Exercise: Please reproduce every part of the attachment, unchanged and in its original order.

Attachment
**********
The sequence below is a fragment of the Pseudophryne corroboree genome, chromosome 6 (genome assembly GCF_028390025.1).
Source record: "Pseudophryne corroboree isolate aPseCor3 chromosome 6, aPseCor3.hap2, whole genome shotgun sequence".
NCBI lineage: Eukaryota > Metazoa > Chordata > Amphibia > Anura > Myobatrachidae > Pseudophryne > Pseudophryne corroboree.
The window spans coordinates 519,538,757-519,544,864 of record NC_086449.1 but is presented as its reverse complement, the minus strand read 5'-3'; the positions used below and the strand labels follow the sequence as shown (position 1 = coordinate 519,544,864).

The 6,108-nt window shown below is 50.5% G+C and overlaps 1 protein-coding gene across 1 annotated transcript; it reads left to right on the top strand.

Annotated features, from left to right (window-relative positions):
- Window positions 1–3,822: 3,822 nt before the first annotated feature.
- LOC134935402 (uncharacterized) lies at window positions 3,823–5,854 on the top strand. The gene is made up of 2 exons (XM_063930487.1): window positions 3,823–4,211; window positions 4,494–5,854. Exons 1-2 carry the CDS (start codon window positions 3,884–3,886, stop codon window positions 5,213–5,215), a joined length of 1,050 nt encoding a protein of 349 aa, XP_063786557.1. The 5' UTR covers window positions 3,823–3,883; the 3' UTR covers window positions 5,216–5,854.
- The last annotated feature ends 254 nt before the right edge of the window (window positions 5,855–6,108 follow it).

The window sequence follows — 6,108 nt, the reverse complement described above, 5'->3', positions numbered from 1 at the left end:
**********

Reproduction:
The sequence below is a fragment of the Pseudophryne corroboree genome, chromosome 6 (genome assembly GCF_028390025.1).
Source record: "Pseudophryne corroboree isolate aPseCor3 chromosome 6, aPseCor3.hap2, whole genome shotgun sequence".
NCBI lineage: Eukaryota > Metazoa > Chordata > Amphibia > Anura > Myobatrachidae > Pseudophryne > Pseudophryne corroboree.
The window spans coordinates 519,538,757-519,544,864 of record NC_086449.1 but is presented as its reverse complement, the minus strand read 5'-3'; the positions used below and the strand labels follow the sequence as shown (position 1 = coordinate 519,544,864).

The 6,108-nt window shown below is 50.5% G+C and overlaps 1 protein-coding gene across 1 annotated transcript; it reads left to right on the top strand.

Annotated features, from left to right (window-relative positions):
- Window positions 1–3,822: 3,822 nt before the first annotated feature.
- LOC134935402 (uncharacterized) lies at window positions 3,823–5,854 on the top strand. The gene is made up of 2 exons (XM_063930487.1): window positions 3,823–4,211; window positions 4,494–5,854. Exons 1-2 carry the CDS (start codon window positions 3,884–3,886, stop codon window positions 5,213–5,215), a joined length of 1,050 nt encoding a protein of 349 aa, XP_063786557.1. The 5' UTR covers window positions 3,823–3,883; the 3' UTR covers window positions 5,216–5,854.
- The last annotated feature ends 254 nt before the right edge of the window (window positions 5,855–6,108 follow it).

The window sequence follows — 6,108 nt, the reverse complement described above, 5'->3', positions numbered from 1 at the left end: